Palestinian author opposes anti-Semitism

Support for unity across monotheistic religions stems from surprising source: Palestinian author on official PA TV.

Arutz Sheva staff ,

Jews and Arabs at prayer rally in Gush Etzion (file)
Jews and Arabs at prayer rally in Gush Etzion (file)
Nati Shohat/Flash 90

A Palestinian Arab author condemned anti-Semitism last month, Palestinian Media Watch reports Tuesday - defying, on Palestinian Authority (PA) official television, the constant undercurrent of hatred against Jews the PA instills in its national consciousness. 

"The world is trying to split us apart," author Ounallah Abu Safieh stated in a March 14 interview. In his novel, Servant of the One God, a Muslim man from Gaza decides to marry a Jewish woman.

While Europe, Russia, and other Western nations have moved toward unity, Abu Safieh laments, the Middle East is rife with discord.

"Why are we specifically sentenced to be divided?" he said. "Why do we accept this? So that one will become president and another a king? I, as a cultured person, with a national awareness, my job is to preach that we need to unite."

Part of his views are religiously-motivated, he noted. "I also see that all of us are from one source, even the religions," he said. "Servant of the One God has a theory about the matter of religious division. The source of religion is one, and what is added was created by man in his opinion."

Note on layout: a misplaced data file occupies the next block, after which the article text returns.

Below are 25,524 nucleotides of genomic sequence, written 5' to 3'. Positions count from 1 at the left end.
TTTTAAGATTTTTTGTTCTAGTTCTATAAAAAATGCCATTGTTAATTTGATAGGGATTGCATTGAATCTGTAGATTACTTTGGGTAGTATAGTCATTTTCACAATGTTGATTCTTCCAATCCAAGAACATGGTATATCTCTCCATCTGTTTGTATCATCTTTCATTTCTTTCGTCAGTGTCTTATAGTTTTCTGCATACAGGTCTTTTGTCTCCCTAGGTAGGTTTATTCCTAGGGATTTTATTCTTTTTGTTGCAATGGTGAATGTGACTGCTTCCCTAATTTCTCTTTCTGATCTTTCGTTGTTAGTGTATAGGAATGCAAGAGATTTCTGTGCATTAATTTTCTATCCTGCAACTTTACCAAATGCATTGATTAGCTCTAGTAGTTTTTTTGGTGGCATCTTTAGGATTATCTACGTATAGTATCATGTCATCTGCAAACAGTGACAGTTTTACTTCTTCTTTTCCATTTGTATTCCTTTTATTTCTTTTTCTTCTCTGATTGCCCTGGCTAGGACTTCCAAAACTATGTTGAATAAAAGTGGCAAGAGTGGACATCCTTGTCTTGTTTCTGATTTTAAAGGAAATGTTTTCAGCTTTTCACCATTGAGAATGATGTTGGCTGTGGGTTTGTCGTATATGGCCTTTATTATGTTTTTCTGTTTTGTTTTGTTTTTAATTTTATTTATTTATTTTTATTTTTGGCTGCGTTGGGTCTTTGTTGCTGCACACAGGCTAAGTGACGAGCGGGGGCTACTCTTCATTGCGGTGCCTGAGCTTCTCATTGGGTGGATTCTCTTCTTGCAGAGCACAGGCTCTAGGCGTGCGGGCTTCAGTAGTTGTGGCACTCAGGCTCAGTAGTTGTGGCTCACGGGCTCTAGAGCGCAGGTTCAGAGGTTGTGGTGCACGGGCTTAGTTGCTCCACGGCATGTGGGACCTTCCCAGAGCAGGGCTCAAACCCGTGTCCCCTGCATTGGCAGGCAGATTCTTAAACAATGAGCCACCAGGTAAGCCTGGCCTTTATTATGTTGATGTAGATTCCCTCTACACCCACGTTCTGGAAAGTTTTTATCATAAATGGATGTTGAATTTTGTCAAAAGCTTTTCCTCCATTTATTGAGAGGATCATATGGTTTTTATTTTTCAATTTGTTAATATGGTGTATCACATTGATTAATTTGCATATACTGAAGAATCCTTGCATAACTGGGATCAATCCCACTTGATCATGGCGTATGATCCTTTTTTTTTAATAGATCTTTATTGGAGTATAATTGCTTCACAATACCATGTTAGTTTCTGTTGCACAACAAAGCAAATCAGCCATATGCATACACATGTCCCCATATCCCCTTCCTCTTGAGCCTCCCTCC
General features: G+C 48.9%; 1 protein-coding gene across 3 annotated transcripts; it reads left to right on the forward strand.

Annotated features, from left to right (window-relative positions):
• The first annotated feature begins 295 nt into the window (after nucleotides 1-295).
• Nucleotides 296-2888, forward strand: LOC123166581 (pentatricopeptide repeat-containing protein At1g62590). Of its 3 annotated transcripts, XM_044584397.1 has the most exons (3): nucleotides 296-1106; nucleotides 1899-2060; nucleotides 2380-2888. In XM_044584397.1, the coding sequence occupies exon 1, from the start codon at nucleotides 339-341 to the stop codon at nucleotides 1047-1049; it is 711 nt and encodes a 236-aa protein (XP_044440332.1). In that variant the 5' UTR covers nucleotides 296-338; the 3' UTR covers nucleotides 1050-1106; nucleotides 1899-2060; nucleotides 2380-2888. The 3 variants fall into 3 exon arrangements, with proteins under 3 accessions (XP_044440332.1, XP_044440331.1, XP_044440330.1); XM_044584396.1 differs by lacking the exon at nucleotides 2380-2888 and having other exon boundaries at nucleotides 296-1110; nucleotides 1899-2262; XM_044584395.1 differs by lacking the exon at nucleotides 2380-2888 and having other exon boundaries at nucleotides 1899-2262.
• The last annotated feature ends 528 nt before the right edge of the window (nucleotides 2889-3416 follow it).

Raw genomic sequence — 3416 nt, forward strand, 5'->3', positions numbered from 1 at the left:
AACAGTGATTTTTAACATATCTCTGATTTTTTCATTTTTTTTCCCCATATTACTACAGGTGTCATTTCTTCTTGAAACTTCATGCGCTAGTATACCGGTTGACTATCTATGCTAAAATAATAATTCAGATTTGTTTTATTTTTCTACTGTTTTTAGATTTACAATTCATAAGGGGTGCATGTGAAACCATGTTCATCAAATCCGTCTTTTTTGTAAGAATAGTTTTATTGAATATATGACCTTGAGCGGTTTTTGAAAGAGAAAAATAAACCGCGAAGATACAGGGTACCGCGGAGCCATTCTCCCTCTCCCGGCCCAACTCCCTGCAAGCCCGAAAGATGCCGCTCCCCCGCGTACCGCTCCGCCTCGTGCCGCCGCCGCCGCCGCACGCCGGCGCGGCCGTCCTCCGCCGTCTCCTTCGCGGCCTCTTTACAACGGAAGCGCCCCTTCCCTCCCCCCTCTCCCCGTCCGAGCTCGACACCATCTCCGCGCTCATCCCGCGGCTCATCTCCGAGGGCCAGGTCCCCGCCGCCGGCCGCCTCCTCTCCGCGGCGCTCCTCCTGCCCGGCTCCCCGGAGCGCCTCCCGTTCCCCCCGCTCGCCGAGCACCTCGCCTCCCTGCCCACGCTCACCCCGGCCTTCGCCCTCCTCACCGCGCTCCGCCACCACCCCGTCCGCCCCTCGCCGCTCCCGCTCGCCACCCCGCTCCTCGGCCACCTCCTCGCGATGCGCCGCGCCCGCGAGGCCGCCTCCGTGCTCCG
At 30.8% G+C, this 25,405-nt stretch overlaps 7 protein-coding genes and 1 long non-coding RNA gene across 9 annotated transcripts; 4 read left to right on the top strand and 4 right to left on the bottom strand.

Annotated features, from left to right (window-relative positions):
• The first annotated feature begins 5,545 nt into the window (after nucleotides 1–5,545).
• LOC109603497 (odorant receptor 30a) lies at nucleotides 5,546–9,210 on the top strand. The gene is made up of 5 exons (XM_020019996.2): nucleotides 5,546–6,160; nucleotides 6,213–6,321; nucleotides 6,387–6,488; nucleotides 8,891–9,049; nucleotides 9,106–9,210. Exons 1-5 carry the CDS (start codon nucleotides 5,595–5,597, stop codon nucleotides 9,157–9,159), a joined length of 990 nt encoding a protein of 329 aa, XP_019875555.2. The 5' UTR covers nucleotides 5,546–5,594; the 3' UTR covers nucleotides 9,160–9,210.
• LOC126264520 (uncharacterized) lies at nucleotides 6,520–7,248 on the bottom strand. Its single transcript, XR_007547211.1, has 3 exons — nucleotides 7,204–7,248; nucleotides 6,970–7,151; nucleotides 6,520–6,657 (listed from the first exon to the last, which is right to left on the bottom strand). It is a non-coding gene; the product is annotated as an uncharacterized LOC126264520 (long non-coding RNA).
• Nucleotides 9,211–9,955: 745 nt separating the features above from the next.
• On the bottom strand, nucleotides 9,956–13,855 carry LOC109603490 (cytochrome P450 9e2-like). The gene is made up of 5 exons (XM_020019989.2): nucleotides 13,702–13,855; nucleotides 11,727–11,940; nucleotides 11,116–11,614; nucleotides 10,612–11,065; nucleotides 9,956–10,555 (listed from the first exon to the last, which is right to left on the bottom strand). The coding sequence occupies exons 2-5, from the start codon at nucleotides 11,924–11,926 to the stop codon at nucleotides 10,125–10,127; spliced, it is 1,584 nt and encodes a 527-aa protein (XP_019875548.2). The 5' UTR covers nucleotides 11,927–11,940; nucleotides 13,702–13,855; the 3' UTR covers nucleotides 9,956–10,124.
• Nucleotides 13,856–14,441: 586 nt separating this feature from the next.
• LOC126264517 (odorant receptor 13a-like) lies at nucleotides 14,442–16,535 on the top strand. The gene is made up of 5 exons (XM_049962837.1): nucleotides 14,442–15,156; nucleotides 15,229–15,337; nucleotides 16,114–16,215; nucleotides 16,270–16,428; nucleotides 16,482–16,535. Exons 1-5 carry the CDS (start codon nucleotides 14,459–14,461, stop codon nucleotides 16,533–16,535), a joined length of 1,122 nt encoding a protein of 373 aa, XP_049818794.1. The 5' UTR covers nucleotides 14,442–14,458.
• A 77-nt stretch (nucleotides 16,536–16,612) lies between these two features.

"It is something that we men created, which caused one to be a Shi'ite, one to be a Sunni, one a Christian, and one a Jew," he continued. "Originally He is one. As the source is one, what prevents me from praying in a church, or a mosque, each one according to his way?"

"The West and our enemy do not want us to unite," he added. "How will we win? By uniting.'"

"I say the homeland is wide enough for everyone," Abu Safieh insisted. "In the days of the great Islamic state, in the days of Salah Al-Din [Muslim leader and Sultan of Egypt and Syria who defeated the Christian crusaders and conquered Jerusalem in 1187], Salah Al-Din's doctor was a Jew. In the kingdom of Muslim Spain, all of the advisors in Muslim Spain, the advisors of the kings and rulers were Jews, those in charge of the treasury and economy and information."

"Why now, in the present situation, do I hear that I have to hate the Jew because he is a Jew? No!"